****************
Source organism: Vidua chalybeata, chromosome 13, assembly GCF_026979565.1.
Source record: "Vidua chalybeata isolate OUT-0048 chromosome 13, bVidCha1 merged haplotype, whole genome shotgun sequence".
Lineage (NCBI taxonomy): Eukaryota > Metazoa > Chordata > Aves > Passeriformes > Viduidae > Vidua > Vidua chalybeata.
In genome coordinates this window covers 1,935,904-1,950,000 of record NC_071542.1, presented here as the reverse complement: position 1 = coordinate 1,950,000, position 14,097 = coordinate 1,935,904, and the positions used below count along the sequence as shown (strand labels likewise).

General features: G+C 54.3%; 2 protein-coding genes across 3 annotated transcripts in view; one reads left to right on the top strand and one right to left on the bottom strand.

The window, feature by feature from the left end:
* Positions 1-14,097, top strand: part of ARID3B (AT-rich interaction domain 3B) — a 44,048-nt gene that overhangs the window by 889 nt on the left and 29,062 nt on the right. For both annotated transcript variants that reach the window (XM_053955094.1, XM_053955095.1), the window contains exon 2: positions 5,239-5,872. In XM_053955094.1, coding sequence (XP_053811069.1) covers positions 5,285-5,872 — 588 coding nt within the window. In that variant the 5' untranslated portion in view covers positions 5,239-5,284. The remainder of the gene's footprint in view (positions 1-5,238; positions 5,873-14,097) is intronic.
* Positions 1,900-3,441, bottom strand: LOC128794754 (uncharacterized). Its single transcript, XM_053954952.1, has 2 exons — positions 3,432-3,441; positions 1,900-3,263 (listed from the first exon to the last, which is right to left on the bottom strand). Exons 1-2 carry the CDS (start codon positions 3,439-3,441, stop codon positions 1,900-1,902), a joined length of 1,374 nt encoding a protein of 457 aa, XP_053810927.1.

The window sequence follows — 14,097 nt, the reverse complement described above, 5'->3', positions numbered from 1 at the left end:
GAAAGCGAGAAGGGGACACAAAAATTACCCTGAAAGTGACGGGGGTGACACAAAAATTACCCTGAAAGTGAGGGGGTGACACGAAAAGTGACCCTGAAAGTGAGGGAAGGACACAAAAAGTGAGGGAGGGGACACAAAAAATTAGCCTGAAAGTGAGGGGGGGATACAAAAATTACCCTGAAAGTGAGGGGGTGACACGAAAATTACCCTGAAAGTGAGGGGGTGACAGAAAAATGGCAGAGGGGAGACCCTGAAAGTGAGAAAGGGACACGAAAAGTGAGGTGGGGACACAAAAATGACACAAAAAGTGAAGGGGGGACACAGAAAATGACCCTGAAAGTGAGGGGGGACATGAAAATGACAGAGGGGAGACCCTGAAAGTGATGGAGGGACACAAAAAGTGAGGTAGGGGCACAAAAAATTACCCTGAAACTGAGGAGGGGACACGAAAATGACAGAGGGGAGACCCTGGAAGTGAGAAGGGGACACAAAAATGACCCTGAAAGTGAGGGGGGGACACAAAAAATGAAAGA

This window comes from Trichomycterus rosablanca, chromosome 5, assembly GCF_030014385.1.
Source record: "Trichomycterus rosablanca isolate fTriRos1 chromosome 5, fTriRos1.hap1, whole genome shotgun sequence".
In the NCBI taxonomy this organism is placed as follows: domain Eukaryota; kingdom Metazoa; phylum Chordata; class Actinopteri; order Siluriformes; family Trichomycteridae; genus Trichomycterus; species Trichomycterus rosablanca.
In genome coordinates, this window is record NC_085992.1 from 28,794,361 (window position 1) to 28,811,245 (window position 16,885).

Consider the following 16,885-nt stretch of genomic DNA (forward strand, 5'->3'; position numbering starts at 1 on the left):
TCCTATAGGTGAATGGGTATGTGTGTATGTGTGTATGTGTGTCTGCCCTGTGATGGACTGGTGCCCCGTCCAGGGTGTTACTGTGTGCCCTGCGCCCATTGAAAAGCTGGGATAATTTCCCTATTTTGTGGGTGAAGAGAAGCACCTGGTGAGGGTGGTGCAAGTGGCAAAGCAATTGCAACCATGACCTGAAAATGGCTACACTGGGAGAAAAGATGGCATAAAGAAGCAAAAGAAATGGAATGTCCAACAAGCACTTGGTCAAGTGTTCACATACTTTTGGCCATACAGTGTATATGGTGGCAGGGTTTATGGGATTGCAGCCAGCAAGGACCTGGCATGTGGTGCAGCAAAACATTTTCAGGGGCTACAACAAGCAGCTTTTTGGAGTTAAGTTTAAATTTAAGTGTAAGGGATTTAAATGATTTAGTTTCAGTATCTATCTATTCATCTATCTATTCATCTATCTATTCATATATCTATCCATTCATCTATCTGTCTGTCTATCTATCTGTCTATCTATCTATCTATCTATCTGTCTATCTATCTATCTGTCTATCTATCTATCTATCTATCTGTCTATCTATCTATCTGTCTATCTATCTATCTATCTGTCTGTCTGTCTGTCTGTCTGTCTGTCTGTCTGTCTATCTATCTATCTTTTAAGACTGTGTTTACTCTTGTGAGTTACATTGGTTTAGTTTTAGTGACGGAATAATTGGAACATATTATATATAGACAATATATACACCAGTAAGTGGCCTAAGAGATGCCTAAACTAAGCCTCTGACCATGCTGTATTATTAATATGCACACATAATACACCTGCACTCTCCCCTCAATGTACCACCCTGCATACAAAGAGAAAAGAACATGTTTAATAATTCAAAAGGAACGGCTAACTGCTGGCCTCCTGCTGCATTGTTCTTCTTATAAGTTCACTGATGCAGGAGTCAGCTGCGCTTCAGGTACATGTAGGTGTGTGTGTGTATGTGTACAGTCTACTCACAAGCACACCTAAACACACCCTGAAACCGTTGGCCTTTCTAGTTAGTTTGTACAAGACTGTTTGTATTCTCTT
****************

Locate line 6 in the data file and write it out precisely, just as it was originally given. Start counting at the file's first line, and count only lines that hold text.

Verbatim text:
The window, feature by feature from the left end: